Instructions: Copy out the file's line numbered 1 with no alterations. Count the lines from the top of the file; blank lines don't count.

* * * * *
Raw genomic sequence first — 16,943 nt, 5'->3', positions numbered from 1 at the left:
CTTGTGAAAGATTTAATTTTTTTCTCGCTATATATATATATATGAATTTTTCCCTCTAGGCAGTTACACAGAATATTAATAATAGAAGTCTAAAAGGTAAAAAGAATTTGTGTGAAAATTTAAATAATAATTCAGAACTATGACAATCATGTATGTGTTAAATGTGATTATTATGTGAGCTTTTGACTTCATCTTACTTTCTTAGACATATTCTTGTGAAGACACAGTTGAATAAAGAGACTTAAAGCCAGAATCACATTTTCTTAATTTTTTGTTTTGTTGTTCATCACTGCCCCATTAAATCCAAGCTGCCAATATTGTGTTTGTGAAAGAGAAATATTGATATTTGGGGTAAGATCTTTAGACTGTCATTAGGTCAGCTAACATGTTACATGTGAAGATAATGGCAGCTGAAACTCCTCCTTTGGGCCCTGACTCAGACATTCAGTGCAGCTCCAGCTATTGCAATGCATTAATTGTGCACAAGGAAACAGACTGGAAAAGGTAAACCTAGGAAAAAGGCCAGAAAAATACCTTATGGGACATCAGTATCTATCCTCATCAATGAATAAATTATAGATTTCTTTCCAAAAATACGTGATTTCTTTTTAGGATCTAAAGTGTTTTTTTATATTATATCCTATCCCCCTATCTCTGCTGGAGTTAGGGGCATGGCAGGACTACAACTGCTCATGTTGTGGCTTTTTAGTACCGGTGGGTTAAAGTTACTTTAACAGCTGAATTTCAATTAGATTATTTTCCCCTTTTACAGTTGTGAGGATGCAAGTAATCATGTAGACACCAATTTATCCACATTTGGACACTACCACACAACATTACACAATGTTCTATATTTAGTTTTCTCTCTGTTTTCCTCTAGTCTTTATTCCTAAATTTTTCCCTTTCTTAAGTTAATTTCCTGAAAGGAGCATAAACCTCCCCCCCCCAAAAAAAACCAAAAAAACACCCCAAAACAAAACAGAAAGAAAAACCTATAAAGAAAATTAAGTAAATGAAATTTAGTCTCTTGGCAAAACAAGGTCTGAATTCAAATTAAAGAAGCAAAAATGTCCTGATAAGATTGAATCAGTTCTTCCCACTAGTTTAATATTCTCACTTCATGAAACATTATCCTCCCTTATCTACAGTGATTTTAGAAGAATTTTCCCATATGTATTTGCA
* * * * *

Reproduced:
Raw genomic sequence first — 16,943 nt, 5'->3', positions numbered from 1 at the left: